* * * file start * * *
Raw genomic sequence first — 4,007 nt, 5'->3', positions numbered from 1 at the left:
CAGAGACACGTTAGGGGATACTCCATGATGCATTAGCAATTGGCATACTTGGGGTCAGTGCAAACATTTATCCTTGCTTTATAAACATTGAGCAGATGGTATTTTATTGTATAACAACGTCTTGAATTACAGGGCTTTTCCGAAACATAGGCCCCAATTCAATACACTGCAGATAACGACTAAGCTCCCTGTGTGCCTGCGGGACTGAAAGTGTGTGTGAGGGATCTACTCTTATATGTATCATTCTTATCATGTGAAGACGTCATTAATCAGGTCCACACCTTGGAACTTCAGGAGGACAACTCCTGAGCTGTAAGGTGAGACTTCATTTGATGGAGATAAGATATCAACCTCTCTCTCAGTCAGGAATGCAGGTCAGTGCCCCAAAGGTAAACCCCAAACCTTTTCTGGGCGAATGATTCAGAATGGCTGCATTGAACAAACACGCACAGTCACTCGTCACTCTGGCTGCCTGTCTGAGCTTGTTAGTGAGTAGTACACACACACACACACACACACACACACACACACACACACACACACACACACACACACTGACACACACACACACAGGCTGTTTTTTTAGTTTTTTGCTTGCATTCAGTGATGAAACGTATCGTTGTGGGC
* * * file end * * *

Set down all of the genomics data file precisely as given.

Raw genomic sequence first — 4,007 nt, 5'->3', positions numbered from 1 at the left:
CAGAGACACGTTAGGGGATACTCCATGATGCATTAGCAATTGGCATACTTGGGGTCAGTGCAAACATTTATCCTTGCTTTATAAACATTGAGCAGATGGTATTTTATTGTATAACAACGTCTTGAATTACAGGGCTTTTCCGAAACATAGGCCCCAATTCAATACACTGCAGATAACGACTAAGCTCCCTGTGTGCCTGCGGGACTGAAAGTGTGTGTGAGGGATCTACTCTTATATGTATCATTCTTATCATGTGAAGACGTCATTAATCAGGTCCACACCTTGGAACTTCAGGAGGACAACTCCTGAGCTGTAAGGTGAGACTTCATTTGATGGAGATAAGATATCAACCTCTCTCTCAGTCAGGAATGCAGGTCAGTGCCCCAAAGGTAAACCCCAAACCTTTTCTGGGCGAATGATTCAGAATGGCTGCATTGAACAAACACGCACAGTCACTCGTCACTCTGGCTGCCTGTCTGAGCTTGTTAGTGAGTAGTACACACACACACACACACACACACACACACACACACACACACACACACACACACACACTGACACACACACACACAGGCTGTTTTTTTAGTTTTTTGCTTGCATTCAGTGATGAAACGTATCGTTGTGGGC